Thomas Hibbard




"To seek and to obtain truth is to be in relation...
because in a certain sense one lacks nothing."

-E. Levinas


Surrealism started at least as early as during the time of the Old Testament. The Book of the prophet Ezekiel, written around 600 BCE, contains seven "visions" deriving from the time of the Hebrew people's Babylonian exile. Toward the beginning of the book of Ezekiel are the lines

I looked: a stormy wind blew from the north, a great cloud with light around it,.In the center I saw what seemed four animals. They looked like this: They were of the human form. Each had four faces, each had four wings. Their legs were straight; they had hoofs like oxen, glittering like polished brass. Human hands showed under their wings; the faces of all four were turned to the four quarters..they had human faces, and all four had a lion's face to the right, and all four had a bull's face to the left, and all four had an eagle's face. Their wings were spread upward, each had two wings that touched and two wings that covered its body; and they all went straight forward; they went where the spirit urged them; they did not turn as they moved.

Believing that this writing could only be "divine revelation," which is correct in my opinion but not in terms of the narrow literalism of which modernity is currently attempting to divest itself, the world had no word describing this sort of writing until early in the 20th century. Not surprisingly, in 1917, Guillaume Apollinaire invented the phrase "surrealism" in supplying the program notes for the ballet Parade written for the Ballet Russe by Jean Cocteau, with music by Erik Satie and costumes and set designs by Pablo Picasso. Apollinaire was so moved by the harmony of the costumes and the choreography that he described the effect as "a kind of surrealism."

As long as there have been streets in cities, there have been more or less entertaining and popular traditions of symbolic and allegorical writing and artwork dealing in a fantastical and imaginative way with common and topical problems of human living, from Medieval lyrics in which a rose symbolizes a lover and pelicans symbolize Christ, to folk tales about supernatural creatures and occurrences, to Rabelais to Huckleberry Finn by Mark Twain-about a boy and a runaway slave rafting down one of the world's major rivers-to The Shadow and Superman on radio and television.

But in the early 1920s, a group of artists and writers banded together in Paris in an artistic movement they called Surrealism. The movement of Surrealism, whose putative leader was Andre Breton, was different from popular or folk traditions in that it sought to bring together many strands of art and ideas in a much more rigorous and philosophical attempt that would be a part of and would also itself impart a great transformation in European and world culture and society. Surrealism was influenced by Dadaism, Freudian psychology, the carnage of World War I, Cubism, philosophy, the Russian Revolution, science, the extremely heady atmosphere created in France by writers such as Andre Gide, Marcel Proust, Henri Bergson, Tristan Tzara, Sartre, Camus, not to mention American expatriate Modernists, such as Ezra Pound (whose loyalty to the ideas of Modernism led him to describe Surrealism as "Subrealism"), Gertrude Stein, Hemingway and James Joyce, film makers, musicians, composers, dancers, sculptors and painters. As an art movement, the idea of Surrealism, with a capital "S," emphasized the unpremeditated qualities of vision, dreams, unusual and illuminating wonder, disorientating redefinition rather than mere symbolism.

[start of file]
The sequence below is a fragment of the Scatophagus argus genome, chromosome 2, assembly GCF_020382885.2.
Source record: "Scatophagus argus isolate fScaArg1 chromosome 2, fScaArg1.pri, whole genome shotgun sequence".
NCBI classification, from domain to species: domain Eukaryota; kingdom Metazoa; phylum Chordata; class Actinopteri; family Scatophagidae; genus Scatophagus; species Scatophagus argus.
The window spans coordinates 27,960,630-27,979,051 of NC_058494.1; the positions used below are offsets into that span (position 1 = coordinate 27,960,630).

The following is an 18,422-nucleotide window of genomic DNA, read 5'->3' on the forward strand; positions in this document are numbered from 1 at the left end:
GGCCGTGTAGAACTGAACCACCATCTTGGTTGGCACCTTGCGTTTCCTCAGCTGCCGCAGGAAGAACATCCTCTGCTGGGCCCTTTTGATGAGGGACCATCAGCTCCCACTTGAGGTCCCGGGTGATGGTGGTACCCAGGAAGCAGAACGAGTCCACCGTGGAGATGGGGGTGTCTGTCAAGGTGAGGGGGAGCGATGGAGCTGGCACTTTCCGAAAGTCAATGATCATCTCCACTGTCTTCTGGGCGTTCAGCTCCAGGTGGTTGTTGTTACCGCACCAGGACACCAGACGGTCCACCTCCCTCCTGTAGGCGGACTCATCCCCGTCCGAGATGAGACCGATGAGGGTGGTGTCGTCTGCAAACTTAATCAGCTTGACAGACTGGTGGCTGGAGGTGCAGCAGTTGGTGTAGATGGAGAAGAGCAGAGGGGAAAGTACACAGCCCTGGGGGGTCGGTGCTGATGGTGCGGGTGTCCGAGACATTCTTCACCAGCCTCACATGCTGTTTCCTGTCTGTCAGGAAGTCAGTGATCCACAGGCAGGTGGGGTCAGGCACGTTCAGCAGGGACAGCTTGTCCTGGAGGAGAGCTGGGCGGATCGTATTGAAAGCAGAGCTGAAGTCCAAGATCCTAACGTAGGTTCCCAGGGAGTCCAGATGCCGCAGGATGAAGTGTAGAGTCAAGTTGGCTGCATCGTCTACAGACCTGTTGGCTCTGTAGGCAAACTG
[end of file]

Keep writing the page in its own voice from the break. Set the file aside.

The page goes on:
The first piece of writing published according to the principles of the new movement was Magnetic Fields (1920) written by Breton and Philippe Soupault. Magnetic Fields contained writings such as:

About four o'clock that same day a very tall man was crossing the bridge that joins the separate islands. The bells, or perhaps it was the trees, struck the hour. He thought he heard the voices of his friends speaking: "The office of lazy trips is to the right," they called to him, "and on Saturday the painter will write to you. " The neighbors of solitude leaned forward and through the night was heard the whistling of streetlamps.

In the First Surrealist Manifesto (1924), written by Breton, two major aspects of the movement were outlined, namely the use of "automatic writing," that is, free association, as a means of accessing the repressed subconscious of both individuals and society and the sense that the dream state represented an exalted and more fantastical level of consciousness and manner of life.